These case studies show experiences with improving monitoring of methane emissions. They cover different technologies and approaches to more effective monitoring, reporting and verification systems.
Environmental Defense Fund’s (EDF’s) Permian Methane Analysis Project (PermianMAP) was a methane monitoring and research project aimed at providing transparent and accessible methane emissions data from one of the world’s largest oil fields. The project was designed to use a variety of peer-reviewed advanced techniques to monitor and quantify emissions, including: satellite-based regional estimates; ground-based vehicle measurements and helicopter-mounted optical gas imaging; stationary measurement towers and periodic aircraft mass balance flights; and aircraft hyperspectral imaging. Resulting data was made available on a public website within days to weeks after data collection, as opposed to most scientific peer-reviewed efforts, which take months to years.
Measurement campaigns have suggested that actual emissions across different end-use environments are often underestimated, including in cities and households. Mobile measurement platforms are one of the tools that have been used to characterize emissions from local distribution networks. These methods can quickly survey large urban areas, identify leaks, quantify the emissions distribution and support estimates of total emissions from distribution networks. This case study provides further details on such efforts to detect and quantify methane leaks in urban areas.
Mexico’s emissions inventories have been based in simple emission factors (i.e., IPCC Tier 1), and changes in the estimation methods have resulted in significant changes in emission estimates over the past decade. This makes it impossible to track changes in emissions as well as mitigation progress. A recent study quantified methane emissions from Mexico’s most important onshore and offshore oil and gas production regions using aircraft-based measurements and satellite data (TROPOMI and VIIRS night-time flare data). This study illustrated how satellite data can be used to independently assess the representativeness of other temporally discrete sampling approaches (i.e., aircraft) with respect to annualized emission rates – thus reconciling these estimates. A follow-up study integrated roughly two years of TROPOMI data to characterize and quantify methane emissions, by sector, for the majority of the country.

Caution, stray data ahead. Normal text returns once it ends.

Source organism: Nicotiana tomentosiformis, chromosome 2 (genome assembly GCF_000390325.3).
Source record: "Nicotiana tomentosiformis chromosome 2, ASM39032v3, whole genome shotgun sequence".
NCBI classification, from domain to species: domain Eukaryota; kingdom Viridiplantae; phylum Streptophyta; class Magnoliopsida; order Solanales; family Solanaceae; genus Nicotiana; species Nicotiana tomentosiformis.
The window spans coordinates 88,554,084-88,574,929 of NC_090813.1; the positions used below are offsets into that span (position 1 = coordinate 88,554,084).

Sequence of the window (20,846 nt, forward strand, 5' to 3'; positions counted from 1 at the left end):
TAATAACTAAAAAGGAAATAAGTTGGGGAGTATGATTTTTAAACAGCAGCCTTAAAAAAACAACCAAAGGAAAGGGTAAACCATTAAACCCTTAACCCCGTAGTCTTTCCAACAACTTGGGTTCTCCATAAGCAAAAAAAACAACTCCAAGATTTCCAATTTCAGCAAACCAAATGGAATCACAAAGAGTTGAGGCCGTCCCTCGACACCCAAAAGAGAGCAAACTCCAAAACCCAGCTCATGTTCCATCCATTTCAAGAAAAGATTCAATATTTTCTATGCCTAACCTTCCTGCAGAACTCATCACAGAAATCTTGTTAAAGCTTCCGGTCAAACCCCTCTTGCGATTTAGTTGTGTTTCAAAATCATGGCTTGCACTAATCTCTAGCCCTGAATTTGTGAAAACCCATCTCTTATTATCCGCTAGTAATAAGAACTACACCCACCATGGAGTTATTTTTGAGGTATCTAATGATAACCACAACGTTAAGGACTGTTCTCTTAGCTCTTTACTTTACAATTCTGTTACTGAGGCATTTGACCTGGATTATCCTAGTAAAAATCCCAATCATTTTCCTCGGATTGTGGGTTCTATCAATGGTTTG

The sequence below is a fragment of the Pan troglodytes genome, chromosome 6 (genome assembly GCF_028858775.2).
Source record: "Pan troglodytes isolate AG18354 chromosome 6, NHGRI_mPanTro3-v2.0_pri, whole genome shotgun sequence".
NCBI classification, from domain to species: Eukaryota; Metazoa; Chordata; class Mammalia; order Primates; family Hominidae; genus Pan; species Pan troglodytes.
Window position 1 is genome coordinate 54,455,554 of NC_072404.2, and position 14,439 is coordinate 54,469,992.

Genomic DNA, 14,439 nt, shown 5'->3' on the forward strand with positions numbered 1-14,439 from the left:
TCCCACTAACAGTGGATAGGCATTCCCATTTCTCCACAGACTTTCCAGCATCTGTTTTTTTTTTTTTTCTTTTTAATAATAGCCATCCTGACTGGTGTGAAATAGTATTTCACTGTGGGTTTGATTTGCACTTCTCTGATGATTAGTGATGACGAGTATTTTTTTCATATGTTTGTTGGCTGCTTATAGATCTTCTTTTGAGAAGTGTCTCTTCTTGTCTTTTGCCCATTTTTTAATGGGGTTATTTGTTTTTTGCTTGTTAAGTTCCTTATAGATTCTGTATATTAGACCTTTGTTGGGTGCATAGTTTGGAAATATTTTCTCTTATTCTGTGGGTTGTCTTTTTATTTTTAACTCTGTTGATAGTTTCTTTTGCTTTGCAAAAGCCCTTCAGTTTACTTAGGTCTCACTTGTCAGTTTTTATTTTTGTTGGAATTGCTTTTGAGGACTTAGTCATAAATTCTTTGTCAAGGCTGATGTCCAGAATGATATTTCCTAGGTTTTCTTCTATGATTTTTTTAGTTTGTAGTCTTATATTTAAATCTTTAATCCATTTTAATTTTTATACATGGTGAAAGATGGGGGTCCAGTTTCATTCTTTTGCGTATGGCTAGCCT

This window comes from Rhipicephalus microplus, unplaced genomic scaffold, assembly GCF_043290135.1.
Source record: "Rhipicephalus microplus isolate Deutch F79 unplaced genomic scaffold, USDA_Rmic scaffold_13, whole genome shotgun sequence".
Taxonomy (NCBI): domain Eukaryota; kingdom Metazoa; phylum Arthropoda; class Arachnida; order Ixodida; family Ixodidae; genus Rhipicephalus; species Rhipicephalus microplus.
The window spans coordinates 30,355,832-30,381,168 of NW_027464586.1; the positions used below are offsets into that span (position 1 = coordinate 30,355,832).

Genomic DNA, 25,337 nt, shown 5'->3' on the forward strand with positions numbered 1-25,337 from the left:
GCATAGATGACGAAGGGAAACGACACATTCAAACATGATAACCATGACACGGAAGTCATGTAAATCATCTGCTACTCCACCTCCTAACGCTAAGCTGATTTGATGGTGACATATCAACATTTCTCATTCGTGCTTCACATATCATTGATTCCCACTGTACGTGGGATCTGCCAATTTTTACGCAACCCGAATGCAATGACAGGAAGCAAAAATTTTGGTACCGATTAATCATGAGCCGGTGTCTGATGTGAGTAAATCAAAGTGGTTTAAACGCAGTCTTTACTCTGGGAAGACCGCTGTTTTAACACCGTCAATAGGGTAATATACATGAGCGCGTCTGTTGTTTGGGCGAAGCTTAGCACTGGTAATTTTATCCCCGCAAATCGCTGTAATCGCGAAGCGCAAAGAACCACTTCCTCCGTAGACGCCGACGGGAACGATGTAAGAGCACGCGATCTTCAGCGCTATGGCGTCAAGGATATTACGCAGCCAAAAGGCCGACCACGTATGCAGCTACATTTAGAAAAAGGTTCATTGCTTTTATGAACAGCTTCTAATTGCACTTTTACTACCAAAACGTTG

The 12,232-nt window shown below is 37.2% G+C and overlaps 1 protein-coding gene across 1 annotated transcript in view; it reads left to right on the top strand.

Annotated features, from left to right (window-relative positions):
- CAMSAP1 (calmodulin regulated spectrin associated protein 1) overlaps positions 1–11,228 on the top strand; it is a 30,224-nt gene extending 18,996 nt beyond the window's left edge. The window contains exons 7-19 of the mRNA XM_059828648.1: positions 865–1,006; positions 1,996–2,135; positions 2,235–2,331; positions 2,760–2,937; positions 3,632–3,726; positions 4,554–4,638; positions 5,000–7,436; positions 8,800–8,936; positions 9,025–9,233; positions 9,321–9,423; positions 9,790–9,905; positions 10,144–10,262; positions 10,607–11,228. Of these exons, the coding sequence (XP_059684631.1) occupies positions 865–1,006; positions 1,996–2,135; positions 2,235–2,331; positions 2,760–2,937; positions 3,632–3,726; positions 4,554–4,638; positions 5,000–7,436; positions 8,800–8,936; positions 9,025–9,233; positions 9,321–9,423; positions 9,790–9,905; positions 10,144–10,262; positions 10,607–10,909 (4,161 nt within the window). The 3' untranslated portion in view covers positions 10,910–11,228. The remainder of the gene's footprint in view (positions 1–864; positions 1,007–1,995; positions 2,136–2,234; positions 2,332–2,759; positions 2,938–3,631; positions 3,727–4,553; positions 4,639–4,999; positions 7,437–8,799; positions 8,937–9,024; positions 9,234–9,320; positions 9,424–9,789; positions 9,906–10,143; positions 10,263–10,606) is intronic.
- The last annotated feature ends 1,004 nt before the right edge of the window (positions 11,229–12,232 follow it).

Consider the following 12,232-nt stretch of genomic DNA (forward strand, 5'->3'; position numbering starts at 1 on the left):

In 2021, NextDecade and Project Canary started a joint pilot project for monitoring, reporting and independent third-party emissions measurement and facility certification of greenhouse gas intensity of LNG to be sold from NextDecade’s planned Rio Grande LNG export facility. The joint pilot project measures emissions across the value chain through Canary X and Aeris continuous emissions monitoring devices, and use TrustWell™ and other certification processes to confirm emissions levels of each element of the natural gas value chain – from the wellhead to the ship at Rio Grande LNG.
These case studies show experiences with improving management of methane emissions. They cover a wide array of technologies and processes that enable a reduction of emissions levels, highlighting current best practices in this field.